We joke about them all of the time in the IT world as the cause of all kinds of unpleasant surprises, so it's easy to forget that they are, in fact, something real and they do have their effects. And not surprisingly, they have their effects on our atmosphere.
To bring those who don't hang around these parts up to speed, I do have a degree and about 3 years of graduate study in Atmospheric Science. Weather has been an interest and hobby for me since I was about 12 years old. I've known about "global warming" since before most of you heard of it. I've worked the black body equations upon which it is based. And I follow it.
And if you have been around these parts much you know I am a skeptic as to the impact of any man-made CO2 contribution to the global carbon budget has on the Earth's temperature. And I know that very well respected figures from the early IPCC conferences complained about the politicization of the science and its impact on what went into the reports and especially what went in to the "IPCC Summary for Policy Makers" and the massive distortions and clearly intentional omissions that went out to the media and world governments.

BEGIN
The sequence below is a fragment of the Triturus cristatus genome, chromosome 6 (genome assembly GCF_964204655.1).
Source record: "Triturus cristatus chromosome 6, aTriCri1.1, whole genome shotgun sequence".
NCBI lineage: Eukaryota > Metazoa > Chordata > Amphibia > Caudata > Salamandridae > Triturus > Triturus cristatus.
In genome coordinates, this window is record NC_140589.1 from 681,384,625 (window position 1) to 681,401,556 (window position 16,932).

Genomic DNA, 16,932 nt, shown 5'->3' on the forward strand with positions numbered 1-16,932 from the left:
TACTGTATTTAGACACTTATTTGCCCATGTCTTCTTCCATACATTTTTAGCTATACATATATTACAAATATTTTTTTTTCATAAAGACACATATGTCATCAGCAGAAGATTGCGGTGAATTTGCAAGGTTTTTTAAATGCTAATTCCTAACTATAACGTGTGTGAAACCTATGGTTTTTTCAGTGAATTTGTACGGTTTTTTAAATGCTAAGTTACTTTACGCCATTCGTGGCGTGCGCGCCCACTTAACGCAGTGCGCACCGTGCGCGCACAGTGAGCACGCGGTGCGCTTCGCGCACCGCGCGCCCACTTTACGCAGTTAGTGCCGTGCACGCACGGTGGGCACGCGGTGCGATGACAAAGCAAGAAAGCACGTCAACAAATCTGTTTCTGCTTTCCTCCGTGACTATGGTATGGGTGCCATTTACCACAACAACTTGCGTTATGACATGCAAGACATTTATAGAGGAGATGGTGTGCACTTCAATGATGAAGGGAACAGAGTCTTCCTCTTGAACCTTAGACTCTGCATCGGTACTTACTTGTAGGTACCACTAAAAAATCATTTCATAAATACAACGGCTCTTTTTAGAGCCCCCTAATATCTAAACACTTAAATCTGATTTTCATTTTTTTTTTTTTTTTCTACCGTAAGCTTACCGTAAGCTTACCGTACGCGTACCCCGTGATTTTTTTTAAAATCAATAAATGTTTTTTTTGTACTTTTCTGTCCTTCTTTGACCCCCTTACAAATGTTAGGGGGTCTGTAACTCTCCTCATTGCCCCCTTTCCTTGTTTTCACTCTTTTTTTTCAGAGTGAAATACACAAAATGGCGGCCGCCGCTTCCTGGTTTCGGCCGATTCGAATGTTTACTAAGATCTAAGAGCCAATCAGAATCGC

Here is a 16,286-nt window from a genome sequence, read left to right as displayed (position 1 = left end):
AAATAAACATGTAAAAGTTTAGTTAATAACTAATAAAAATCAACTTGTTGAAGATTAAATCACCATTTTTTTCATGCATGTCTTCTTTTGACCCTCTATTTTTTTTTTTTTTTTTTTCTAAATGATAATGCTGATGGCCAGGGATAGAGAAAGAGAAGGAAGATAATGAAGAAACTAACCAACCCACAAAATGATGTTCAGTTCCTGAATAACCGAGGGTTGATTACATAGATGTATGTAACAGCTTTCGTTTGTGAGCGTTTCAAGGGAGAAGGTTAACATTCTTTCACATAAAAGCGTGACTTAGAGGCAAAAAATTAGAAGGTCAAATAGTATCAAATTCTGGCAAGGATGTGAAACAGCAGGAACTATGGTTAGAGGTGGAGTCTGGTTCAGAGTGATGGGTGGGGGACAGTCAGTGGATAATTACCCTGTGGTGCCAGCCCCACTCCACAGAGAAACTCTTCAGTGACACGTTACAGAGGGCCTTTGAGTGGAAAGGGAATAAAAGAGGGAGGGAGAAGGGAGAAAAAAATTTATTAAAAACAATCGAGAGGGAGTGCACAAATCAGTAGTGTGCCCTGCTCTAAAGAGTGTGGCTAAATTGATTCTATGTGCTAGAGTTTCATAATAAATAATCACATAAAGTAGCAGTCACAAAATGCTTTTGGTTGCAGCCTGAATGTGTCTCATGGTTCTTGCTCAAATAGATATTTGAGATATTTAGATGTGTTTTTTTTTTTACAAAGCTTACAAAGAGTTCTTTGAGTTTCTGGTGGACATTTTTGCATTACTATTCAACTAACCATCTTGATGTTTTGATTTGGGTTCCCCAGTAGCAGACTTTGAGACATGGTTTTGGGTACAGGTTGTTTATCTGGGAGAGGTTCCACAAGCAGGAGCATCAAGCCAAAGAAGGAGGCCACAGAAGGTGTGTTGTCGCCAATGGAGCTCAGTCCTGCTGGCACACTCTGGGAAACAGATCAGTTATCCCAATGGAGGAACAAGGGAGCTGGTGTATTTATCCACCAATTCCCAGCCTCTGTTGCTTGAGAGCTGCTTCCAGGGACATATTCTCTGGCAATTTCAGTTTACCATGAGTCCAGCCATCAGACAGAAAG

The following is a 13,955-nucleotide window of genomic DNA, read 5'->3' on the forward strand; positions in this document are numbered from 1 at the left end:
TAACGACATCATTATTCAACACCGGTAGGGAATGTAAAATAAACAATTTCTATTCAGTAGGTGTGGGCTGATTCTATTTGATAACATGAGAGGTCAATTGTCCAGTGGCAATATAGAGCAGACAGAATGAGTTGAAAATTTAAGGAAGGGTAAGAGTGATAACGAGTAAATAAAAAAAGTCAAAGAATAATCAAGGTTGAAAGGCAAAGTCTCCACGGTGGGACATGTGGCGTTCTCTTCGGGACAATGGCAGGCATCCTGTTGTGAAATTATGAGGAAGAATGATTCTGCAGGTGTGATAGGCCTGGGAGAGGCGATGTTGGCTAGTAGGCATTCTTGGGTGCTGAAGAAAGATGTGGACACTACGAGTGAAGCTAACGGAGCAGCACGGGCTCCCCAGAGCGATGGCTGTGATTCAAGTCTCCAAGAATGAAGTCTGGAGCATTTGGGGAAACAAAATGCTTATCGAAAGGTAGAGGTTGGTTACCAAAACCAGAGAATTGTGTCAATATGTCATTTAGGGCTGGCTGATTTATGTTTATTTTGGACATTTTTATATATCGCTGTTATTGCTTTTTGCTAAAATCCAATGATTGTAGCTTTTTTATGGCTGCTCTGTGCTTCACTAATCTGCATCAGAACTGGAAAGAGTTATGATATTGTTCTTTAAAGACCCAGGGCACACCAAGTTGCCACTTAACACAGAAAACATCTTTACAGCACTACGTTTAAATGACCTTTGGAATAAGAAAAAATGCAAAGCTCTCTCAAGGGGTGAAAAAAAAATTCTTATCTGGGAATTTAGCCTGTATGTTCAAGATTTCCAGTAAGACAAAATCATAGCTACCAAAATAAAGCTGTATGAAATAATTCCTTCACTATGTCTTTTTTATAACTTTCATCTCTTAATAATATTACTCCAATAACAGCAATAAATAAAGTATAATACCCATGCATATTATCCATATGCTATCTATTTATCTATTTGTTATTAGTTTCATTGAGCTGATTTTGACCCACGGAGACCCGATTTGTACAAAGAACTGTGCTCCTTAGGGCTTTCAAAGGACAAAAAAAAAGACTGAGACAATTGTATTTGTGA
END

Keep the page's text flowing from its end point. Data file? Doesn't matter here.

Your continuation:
Since the Climategate scandal, we now have clear evidence outside of hearsay that Lindzen et. al. weren't making it all up.
All this to set this up -- I had read articles on this theory of the relationship between cosmic rays and condensation nuclei and thus cloud cover, which, in fact, would have an impact on Earth's energy budget due to increased albedo.
But enough political roadblocks have been removed (probably thanks to Climategate) for an important experiment (the stuff on which science is based) to go forward. And the result will upset the followers of The Goracle.
It's nice to see Science making a play for the front seat again in this debate.